Thank you so, so much for writing this. I recently discovered your blog (through trying to find more information and discussion on sexuality), and I’ve been endeavouring to read all of it ever since. I knew about the “aesthetic attraction doesn’t necessarily mean sexual attraction” thing, but I’d never quite realised about sensual attraction being different as well, though in hindsight it should’ve been really obvious. I am super super averse (to the point of wanting to shudder) to being touched by people I don’t know, regardless of why, but when I am around good friends I frequently get the burning urge to initiate physical contact with them in some way. Thankfully, my friends are used to (and accept) me being a hugely physical person around them. I guess this would be defined as “demisensual”, and I’m glad to know it’s a thing that could exist. I always felt kind of strange for wanting so much physical contact with people I like, yet be so radically averse to touching others.

    However, if my sensual attraction towards people is directly proportional to how much I currently like them, then how does it work for other people? How does it work for a “normal” person? Is it possible to have sensual attraction but not, say, aesthetic attraction? Do people have randomly fluctuating levels of “touchiness”? Could someone love being touched one day but completely hate it the next? Or is it just generally a constant amount, different for everyone?

    If sensual attraction works like all the other kinds of attraction, then I guess it should be logical that it does the same kinds of things as those other kinds of attraction, right?

    sorry, I kind of got carried away, this is really long;;

    • acetheist

      Don’t be sorry! I like getting feedback. (: Always great to hear my writing is useful to someone. I promise you that all touch preferences are valid — you don’t have to feel bad for wanting to hug some people and not others.

      There’s not usually much talk about how sensual attraction works for different people, but seeing as there’s lots of correlation between how sexual attraction can work and how romantic attraction can work (ex. there are demiromantics as well as demisexuals), I’d presume it’s possible. I’ve never been sensually attracted to someone I thought was ugly, per se, so I don’t know about that question, but I’ve definitely been attracted sensually to strangers and loose acquaintances, and while I’m generally touch-favorable, I’m very picky about how/when/where/who etc. and my interest in touching people varies to what I assume is a normal degree. Not sure what other folks’ experiences are, though. I should write another post on nonsexual touch one of these days…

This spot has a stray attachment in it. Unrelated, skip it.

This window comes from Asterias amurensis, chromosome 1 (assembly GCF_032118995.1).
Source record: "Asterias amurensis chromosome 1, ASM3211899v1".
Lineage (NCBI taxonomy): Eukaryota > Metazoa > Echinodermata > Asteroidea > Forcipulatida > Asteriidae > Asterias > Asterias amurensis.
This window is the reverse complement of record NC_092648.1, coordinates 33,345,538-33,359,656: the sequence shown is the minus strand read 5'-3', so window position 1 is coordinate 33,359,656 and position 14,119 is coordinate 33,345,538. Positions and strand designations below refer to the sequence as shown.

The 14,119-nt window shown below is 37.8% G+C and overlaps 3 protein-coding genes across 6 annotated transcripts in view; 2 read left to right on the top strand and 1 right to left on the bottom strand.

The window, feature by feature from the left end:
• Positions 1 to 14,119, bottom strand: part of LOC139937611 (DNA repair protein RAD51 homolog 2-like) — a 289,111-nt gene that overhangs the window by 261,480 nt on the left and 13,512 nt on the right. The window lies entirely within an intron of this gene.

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  • Alexis

    Hi , so recently I was going around and found an article about asexuality and I was starting to wonder if I’m really the sexual orientation that I see myself as. I’d identity myself as bisexual because I like boys and girls one more than the other but point is I’m not sexually attracted , I just think they’re really nice looking and I they’d seem like someone I could be in a relationship with . No where near do i think oh I want to have sex with them or even bother to do that. I prefer the idea of love without sex or even if it was it’d be at a minimum. I read some books say fifty shades of grey , and really the only reason I kept v reading was because of the character development and everything aside sex . Eventually , I got fed up with the series because sex was overused and really becoming annoying like “is that all its about, where’s the platonic relationship?” Then I watched a Korean movie this year and the moment I turned it on a couple seconds later a guy was having a one night standand I was like ” oh my f**** gosh ” and instantly turned it off , I was like really , are you kidding me ? Turns out the movie was pretty good until there was a damn sex scene , this time it was waay overly passionate and idk very annoying so I skipped it. I’m a virgin yes I’ve tried masturbating it’s really whatever physically good but I m not a big fan of it. Basically what I’m trying to say it’s that u don’t think I’m bisexual anymore. If you could help me figure myself out that would be great. When I like the person it’s for looks and personality and everything else except sex.